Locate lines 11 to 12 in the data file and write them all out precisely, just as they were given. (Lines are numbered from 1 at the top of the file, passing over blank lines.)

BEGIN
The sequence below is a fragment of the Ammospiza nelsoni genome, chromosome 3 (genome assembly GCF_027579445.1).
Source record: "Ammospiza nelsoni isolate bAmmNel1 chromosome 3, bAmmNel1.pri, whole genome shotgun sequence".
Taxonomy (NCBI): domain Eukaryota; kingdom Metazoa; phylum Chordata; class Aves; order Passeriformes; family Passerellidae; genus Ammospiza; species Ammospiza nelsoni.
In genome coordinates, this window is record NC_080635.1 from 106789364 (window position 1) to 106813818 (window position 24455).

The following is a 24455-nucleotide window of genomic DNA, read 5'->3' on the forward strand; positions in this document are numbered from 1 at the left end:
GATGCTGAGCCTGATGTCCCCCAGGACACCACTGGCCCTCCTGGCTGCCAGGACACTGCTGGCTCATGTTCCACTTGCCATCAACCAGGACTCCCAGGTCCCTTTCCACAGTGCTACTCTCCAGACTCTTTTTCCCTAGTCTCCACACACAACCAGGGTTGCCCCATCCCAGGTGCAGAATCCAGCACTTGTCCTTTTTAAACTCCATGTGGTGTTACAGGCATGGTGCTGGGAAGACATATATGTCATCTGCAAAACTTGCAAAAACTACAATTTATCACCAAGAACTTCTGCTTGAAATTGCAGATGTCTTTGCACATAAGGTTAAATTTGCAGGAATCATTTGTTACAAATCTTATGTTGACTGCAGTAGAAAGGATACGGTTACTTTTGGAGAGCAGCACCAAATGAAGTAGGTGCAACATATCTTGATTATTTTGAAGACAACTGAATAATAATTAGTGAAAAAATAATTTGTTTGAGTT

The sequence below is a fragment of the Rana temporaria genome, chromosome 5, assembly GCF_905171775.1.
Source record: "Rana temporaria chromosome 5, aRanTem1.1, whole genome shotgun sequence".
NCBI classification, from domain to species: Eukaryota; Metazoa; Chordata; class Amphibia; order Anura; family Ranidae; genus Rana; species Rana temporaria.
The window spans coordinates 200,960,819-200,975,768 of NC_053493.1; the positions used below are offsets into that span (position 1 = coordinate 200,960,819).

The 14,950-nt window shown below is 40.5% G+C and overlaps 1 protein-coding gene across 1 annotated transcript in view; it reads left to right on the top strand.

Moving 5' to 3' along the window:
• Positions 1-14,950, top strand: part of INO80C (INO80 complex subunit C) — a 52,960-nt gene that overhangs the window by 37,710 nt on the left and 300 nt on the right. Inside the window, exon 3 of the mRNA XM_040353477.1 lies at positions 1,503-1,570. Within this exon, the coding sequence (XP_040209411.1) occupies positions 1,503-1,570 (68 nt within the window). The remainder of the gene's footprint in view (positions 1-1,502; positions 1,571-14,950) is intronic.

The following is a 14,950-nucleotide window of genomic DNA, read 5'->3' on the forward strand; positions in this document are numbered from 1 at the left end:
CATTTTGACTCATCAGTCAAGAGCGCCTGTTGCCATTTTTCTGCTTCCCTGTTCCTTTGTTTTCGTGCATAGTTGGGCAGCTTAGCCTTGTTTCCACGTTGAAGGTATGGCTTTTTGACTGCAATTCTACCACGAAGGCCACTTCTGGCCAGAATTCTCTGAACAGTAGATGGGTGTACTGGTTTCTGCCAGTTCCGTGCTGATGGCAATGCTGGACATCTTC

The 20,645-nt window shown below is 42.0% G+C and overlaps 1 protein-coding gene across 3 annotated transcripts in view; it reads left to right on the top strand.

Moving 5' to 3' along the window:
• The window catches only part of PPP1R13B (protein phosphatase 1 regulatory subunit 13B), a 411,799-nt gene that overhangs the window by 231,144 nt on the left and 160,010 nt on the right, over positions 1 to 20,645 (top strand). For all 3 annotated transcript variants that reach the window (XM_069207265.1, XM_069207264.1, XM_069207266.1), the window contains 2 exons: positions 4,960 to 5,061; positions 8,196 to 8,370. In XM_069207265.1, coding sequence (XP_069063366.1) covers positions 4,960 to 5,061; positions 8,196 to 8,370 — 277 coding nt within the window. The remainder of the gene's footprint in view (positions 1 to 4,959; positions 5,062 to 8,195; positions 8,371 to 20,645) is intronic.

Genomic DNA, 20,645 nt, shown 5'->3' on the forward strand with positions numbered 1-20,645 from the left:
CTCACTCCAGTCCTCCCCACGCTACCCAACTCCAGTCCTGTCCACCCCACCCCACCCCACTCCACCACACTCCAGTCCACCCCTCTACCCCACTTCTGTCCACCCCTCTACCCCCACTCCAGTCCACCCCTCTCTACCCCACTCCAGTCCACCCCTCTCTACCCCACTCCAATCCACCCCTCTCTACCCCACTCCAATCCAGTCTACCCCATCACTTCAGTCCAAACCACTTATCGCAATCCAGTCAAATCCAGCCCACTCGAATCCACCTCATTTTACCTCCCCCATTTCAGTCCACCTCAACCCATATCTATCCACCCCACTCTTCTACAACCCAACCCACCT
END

The 14,950-nt window shown below is 40.5% G+C and overlaps 1 protein-coding gene across 1 annotated transcript in view; it reads left to right on the top strand.

Moving 5' to 3' along the window: